The Consumer Financial Protection Bureau has released new mortgage servicing
rules that go into effect in 2014. These rules are meant to "put
the service back into mortgage servicing," as the CFPB describes it.
One of the biggest changes is that mortgage servicers will be prohibited
from dual-tracking. Dual-tracking is when a mortgage servicer considers
a loan modification while simultaneously advancing a foreclosure lawsuit.
Servicers will also be required to wait until borrowers are 120 days behind
on payments before proceeding to a foreclosure. If the homeowner applies
for a loan modification or other workout within that 120-day period, then
the servicer cannot move forward with a foreclosure until the application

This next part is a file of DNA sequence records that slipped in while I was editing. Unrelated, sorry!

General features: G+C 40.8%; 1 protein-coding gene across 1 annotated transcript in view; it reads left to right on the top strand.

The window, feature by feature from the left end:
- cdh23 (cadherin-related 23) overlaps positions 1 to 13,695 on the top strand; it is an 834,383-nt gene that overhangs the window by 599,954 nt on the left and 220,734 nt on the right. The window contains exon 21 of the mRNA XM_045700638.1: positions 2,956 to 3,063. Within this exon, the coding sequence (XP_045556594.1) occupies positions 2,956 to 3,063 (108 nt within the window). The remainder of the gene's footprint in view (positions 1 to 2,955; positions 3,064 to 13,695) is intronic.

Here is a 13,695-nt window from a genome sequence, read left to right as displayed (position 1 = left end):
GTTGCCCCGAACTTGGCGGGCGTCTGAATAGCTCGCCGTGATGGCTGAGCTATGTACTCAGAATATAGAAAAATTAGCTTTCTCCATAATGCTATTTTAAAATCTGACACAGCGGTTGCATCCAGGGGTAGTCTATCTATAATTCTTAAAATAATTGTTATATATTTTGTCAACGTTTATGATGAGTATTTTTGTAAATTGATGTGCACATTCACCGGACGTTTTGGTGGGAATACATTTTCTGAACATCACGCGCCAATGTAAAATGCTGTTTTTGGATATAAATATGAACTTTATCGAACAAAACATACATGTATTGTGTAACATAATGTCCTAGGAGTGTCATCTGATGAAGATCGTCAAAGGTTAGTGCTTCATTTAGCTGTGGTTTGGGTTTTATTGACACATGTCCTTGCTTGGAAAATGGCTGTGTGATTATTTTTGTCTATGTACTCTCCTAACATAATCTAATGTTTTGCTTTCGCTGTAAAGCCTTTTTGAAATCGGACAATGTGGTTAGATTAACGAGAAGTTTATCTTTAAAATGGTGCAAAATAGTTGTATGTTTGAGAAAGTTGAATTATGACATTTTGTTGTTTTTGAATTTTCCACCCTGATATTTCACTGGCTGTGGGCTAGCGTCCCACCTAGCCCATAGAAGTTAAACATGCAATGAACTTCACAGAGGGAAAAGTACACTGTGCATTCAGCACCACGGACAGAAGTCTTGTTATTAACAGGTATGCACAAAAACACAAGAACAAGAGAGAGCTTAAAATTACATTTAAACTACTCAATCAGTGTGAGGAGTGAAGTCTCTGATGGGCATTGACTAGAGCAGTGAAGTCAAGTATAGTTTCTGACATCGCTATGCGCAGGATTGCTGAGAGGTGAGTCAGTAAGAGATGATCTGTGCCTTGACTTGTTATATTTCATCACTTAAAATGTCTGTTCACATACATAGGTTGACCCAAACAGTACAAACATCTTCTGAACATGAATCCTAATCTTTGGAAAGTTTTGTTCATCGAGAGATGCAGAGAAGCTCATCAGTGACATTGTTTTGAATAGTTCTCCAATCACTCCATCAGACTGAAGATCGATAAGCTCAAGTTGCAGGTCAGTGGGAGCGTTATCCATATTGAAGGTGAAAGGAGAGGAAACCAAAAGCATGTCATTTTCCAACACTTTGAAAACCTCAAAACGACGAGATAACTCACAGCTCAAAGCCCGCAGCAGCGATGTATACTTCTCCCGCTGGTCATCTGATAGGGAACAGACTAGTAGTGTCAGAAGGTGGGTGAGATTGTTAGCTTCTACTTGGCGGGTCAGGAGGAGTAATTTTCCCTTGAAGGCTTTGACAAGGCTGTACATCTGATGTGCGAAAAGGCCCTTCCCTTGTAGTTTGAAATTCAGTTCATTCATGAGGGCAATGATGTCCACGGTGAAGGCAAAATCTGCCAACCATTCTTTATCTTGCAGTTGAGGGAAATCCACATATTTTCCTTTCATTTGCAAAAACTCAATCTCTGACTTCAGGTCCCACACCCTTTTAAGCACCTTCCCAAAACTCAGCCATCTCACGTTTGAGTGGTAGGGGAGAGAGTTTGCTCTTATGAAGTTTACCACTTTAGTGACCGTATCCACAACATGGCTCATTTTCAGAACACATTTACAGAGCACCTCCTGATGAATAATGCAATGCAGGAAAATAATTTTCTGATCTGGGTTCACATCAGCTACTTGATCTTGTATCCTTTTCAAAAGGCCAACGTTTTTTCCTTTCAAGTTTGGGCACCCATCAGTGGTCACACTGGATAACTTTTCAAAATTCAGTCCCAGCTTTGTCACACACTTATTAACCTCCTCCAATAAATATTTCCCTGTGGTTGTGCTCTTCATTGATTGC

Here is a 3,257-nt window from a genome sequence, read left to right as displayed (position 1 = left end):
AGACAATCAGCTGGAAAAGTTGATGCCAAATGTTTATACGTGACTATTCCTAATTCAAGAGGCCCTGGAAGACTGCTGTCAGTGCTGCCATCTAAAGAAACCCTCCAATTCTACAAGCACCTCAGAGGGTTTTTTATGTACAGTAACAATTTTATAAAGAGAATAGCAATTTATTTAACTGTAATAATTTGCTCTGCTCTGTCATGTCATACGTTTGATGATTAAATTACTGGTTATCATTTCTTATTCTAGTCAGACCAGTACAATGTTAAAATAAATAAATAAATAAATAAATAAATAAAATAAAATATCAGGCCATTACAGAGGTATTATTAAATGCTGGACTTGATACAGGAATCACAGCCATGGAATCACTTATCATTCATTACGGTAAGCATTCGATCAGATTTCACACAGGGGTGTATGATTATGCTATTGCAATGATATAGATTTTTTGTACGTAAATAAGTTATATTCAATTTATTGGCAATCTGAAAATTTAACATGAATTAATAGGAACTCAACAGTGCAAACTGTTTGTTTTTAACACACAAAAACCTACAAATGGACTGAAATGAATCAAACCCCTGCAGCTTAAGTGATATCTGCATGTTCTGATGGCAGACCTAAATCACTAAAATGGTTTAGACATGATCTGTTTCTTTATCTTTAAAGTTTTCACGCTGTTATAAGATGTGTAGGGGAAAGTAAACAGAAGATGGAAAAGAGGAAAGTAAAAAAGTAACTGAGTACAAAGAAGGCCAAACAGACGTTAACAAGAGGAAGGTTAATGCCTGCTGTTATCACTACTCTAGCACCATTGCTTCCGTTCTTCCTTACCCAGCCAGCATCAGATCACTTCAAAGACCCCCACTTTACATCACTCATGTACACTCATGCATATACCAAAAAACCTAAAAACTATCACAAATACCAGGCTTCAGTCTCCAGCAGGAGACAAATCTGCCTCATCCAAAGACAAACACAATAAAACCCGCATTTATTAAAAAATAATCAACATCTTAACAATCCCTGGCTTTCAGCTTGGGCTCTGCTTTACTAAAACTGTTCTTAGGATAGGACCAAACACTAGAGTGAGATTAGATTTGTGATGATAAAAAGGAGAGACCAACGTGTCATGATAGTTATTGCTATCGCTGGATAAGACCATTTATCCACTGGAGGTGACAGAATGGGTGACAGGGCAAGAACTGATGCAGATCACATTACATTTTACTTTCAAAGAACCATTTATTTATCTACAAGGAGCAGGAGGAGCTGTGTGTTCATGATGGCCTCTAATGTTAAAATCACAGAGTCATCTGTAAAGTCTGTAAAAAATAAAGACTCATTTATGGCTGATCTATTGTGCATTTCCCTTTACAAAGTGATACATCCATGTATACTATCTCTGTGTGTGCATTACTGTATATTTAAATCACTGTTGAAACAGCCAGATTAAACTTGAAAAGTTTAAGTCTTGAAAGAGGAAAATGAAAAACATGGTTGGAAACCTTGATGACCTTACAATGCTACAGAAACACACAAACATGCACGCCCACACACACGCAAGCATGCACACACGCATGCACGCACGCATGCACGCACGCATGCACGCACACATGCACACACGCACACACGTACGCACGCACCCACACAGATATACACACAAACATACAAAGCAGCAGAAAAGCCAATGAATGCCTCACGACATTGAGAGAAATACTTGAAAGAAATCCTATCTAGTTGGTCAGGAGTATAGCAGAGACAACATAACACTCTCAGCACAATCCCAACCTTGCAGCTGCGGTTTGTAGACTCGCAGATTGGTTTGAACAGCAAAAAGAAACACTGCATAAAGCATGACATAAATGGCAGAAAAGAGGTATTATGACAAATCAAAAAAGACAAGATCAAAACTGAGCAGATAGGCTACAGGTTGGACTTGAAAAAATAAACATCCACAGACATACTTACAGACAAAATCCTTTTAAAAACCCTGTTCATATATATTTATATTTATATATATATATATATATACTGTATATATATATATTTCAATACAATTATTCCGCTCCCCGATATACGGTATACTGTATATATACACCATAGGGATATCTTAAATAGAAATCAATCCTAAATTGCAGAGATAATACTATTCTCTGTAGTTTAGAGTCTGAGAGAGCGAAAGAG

is processed. If the application is accepted, the servicer cannot move
forward with foreclosure until the homeowner defaults on the new agreement.
Additionally, the new rules require servicers to give seven months advance
notice to borrowers before their interest rates adjust. This means that
for a borrower in an adjustable-rate mortgage, the servicer would have
to tell the borrower that the rate was adjusting and how much it would
be increasing seven months before the change took effect.
The new rules also include regulations for force-placed insurance, which
is insurance that servicers buy when they believe that homeowners are
not maintaining adequate homeowners' insurance. The new rules require
advance notice before force-placing insurance and require servicers to
make decisions on a case-by-case basis. This means that being in default
on a mortgage or being in foreclosure should no longer automatically trigger
The highlights of the new rules are available
here. I will be adding additional posts as I have time to review the rules
in more detail.